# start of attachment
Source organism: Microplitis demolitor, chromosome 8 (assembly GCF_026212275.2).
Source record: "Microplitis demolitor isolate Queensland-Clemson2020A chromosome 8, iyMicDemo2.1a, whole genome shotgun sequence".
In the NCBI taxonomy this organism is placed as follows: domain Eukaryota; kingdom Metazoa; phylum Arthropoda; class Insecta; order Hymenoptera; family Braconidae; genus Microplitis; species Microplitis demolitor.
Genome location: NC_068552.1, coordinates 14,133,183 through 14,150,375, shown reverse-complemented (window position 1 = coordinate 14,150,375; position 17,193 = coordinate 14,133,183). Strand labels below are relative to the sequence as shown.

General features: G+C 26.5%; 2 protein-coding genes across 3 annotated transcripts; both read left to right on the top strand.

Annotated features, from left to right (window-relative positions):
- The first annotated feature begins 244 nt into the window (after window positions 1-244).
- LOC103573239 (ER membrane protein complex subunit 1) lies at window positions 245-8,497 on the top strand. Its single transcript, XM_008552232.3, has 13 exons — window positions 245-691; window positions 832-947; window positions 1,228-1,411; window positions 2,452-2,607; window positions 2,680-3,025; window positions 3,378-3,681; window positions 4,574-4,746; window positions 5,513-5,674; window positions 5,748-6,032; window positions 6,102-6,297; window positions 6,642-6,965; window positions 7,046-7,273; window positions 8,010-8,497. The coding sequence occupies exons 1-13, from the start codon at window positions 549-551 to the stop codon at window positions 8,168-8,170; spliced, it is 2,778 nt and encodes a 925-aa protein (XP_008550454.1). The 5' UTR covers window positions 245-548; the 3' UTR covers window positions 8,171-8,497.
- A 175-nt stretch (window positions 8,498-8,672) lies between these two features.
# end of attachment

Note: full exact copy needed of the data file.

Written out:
Source organism: Microplitis demolitor, chromosome 8 (assembly GCF_026212275.2).
Source record: "Microplitis demolitor isolate Queensland-Clemson2020A chromosome 8, iyMicDemo2.1a, whole genome shotgun sequence".
In the NCBI taxonomy this organism is placed as follows: domain Eukaryota; kingdom Metazoa; phylum Arthropoda; class Insecta; order Hymenoptera; family Braconidae; genus Microplitis; species Microplitis demolitor.
Genome location: NC_068552.1, coordinates 14,133,183 through 14,150,375, shown reverse-complemented (window position 1 = coordinate 14,150,375; position 17,193 = coordinate 14,133,183). Strand labels below are relative to the sequence as shown.

General features: G+C 26.5%; 2 protein-coding genes across 3 annotated transcripts; both read left to right on the top strand.

Annotated features, from left to right (window-relative positions):
- The first annotated feature begins 244 nt into the window (after window positions 1-244).
- LOC103573239 (ER membrane protein complex subunit 1) lies at window positions 245-8,497 on the top strand. Its single transcript, XM_008552232.3, has 13 exons — window positions 245-691; window positions 832-947; window positions 1,228-1,411; window positions 2,452-2,607; window positions 2,680-3,025; window positions 3,378-3,681; window positions 4,574-4,746; window positions 5,513-5,674; window positions 5,748-6,032; window positions 6,102-6,297; window positions 6,642-6,965; window positions 7,046-7,273; window positions 8,010-8,497. The coding sequence occupies exons 1-13, from the start codon at window positions 549-551 to the stop codon at window positions 8,168-8,170; spliced, it is 2,778 nt and encodes a 925-aa protein (XP_008550454.1). The 5' UTR covers window positions 245-548; the 3' UTR covers window positions 8,171-8,497.
- A 175-nt stretch (window positions 8,498-8,672) lies between these two features.